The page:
Fortran 90 kind parameter

fortran

I am having trouble understanding Fortran 90's kind parameter. As far as I can tell, it does not determine the precision (i.e., float or double) of a variable, nor does it determine the type of a variable.

So, what does it determine and what exactly is it for?

Best Solution

The KIND of a variable is an integer label which tells the compiler which of its supported kinds it should use.

Beware that although it is common for the KIND parameter to be the same as the number of bytes stored in a variable of that KIND, it is not required by the Fortran standard.

That is, on a lot of systems,

REAl(KIND=4) :: xs   ! 4 byte ieee float
REAl(KIND=8) :: xd   ! 8 byte ieee float
REAl(KIND=16) :: xq   ! 16 byte ieee float

but there may be compilers for example with:

REAL(KIND=1) :: XS   ! 4 BYTE FLOAT
REAL(KIND=2) :: XD   ! 8 BYTE FLOAT
REAL(KIND=3) :: XQ   ! 16 BYTE FLOAT

Similarly for integer and logical types.

(If I went digging, I could probably find examples. Search the usenet group comp.lang.fortran for kind to find examples. The most informed discussion of Fortran occurs there, with some highly experienced people contributing.)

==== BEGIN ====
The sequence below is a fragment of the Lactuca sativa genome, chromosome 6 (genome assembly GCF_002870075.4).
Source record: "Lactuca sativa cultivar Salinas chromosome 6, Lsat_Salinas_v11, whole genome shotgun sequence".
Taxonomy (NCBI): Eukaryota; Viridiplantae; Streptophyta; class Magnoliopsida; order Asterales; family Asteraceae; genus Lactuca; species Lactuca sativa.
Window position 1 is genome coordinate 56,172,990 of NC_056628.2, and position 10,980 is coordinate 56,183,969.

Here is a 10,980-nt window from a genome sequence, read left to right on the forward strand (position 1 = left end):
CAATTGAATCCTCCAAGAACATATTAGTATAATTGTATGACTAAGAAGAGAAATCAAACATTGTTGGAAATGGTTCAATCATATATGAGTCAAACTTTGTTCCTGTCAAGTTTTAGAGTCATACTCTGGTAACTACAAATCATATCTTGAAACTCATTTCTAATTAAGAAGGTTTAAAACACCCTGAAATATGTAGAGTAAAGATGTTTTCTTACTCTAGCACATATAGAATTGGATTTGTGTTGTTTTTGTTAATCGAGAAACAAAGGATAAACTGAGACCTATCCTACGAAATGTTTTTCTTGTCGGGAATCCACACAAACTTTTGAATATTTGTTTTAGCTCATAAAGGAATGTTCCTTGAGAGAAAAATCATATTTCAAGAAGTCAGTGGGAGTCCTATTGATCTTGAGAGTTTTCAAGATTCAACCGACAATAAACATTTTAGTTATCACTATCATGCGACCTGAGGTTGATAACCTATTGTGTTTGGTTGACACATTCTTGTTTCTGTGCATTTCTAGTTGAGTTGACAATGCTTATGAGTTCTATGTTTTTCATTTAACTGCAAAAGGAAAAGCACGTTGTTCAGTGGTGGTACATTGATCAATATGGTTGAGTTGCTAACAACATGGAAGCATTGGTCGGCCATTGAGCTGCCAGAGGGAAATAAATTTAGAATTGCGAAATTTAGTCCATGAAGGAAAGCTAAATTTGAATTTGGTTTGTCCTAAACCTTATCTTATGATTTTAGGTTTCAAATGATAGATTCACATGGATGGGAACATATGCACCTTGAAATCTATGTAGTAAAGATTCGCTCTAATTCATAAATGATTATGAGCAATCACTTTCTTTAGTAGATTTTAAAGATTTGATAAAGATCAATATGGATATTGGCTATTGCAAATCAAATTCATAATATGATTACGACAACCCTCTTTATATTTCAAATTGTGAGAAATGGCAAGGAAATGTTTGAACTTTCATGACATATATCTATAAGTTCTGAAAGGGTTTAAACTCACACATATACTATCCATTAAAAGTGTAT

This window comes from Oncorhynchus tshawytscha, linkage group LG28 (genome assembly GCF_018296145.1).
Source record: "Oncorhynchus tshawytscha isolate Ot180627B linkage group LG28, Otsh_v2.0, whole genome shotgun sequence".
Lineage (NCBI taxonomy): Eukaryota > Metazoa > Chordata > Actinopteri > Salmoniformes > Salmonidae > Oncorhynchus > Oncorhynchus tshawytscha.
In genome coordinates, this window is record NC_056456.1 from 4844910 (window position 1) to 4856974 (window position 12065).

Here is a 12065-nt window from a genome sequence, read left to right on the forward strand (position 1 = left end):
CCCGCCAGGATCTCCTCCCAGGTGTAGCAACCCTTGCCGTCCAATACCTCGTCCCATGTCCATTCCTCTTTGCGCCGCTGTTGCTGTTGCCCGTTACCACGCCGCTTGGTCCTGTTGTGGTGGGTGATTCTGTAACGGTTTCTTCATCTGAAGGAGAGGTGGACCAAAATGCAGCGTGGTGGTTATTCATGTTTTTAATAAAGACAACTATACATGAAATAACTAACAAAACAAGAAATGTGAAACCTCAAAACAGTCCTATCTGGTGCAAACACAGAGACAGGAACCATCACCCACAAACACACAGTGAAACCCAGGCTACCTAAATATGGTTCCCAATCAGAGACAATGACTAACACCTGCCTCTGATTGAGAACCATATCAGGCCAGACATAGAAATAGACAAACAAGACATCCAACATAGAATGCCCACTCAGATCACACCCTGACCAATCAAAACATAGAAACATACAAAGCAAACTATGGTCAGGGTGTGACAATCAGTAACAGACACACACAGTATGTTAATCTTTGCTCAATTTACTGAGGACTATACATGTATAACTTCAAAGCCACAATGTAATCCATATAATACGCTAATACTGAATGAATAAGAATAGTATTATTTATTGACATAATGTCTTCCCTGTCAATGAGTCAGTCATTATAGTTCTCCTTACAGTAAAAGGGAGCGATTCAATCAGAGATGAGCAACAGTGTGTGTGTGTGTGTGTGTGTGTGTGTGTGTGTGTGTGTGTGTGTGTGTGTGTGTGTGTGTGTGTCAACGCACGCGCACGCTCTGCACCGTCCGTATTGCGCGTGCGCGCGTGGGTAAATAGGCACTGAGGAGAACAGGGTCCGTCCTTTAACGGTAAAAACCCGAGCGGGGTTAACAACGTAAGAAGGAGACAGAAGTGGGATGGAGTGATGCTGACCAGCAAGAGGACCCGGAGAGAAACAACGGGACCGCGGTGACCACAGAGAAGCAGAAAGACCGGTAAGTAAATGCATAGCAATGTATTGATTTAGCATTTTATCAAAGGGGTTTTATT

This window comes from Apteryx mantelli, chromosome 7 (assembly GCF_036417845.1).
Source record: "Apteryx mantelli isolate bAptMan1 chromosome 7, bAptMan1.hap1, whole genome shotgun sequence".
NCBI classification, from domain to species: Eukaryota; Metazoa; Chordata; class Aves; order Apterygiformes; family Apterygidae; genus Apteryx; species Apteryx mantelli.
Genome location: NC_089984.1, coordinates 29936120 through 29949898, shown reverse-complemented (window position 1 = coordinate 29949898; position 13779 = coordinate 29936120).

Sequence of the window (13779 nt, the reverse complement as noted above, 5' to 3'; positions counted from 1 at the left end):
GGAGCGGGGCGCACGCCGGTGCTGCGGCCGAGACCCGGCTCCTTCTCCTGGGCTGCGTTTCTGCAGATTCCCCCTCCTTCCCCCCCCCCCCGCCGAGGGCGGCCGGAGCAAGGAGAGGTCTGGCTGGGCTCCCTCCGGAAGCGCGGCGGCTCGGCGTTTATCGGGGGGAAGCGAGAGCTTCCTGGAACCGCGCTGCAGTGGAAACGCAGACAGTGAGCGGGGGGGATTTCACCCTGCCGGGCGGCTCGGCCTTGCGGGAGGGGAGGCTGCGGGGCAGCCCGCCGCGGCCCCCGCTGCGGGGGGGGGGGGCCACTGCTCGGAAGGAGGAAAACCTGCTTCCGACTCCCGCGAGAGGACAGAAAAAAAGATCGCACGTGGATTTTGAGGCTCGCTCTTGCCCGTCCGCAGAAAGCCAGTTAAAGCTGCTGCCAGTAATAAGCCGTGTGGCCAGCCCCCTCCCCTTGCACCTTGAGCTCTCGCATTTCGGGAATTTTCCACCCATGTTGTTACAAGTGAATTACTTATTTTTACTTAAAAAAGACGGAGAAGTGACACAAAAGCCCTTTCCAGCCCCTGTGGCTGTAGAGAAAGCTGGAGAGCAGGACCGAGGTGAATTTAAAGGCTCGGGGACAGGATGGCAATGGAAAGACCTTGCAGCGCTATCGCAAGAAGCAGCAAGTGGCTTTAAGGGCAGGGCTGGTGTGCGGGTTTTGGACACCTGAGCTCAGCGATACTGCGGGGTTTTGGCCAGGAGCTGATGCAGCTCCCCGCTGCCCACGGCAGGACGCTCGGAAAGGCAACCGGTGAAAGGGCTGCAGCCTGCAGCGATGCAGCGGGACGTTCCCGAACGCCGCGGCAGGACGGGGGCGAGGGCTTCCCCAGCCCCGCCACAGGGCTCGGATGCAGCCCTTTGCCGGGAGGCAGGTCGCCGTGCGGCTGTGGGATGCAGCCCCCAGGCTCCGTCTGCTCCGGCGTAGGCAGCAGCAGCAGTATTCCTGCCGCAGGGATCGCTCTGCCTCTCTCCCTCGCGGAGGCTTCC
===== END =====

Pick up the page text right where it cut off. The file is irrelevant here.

So, if you can't count on a particular kind value giving you the same data representation on different platforms, what do you do? That's what the intrinsic functions SELECTED_REAL_KIND and SELECTED_INT_KIND are for. Basically, you tell the function what sort of numbers you need to be able to represent, and it will return the kind you need to use.

I usually use these kinds, as they usually give me 4 byte and 8 byte reals:

!--! specific precisions, usually same as real and double precision
integer, parameter :: r6 = selected_real_kind(6) 
integer, parameter :: r15 = selected_real_kind(15) 

So I might subsequently declare a variable as:

real(kind=r15) :: xd

Note that this may cause problems where you use mixed language programs, and you need to absolutely specify the number of bytes that variables occupy. If you need to make sure, there are enquiry intrinsics that will tell you about each kind, from which you can deduce the memory footprint of a variable, its precision, exponent range and so on. Or, you can revert to the non-standard but commonplace real*4, real*8 etc declaration style.

When you start with a new compiler, it's worth looking at the compiler specific kind values so you know what you're dealing with. Search the net for kindfinder.f90 for a handy program that will tell you about the kinds available for a compiler.

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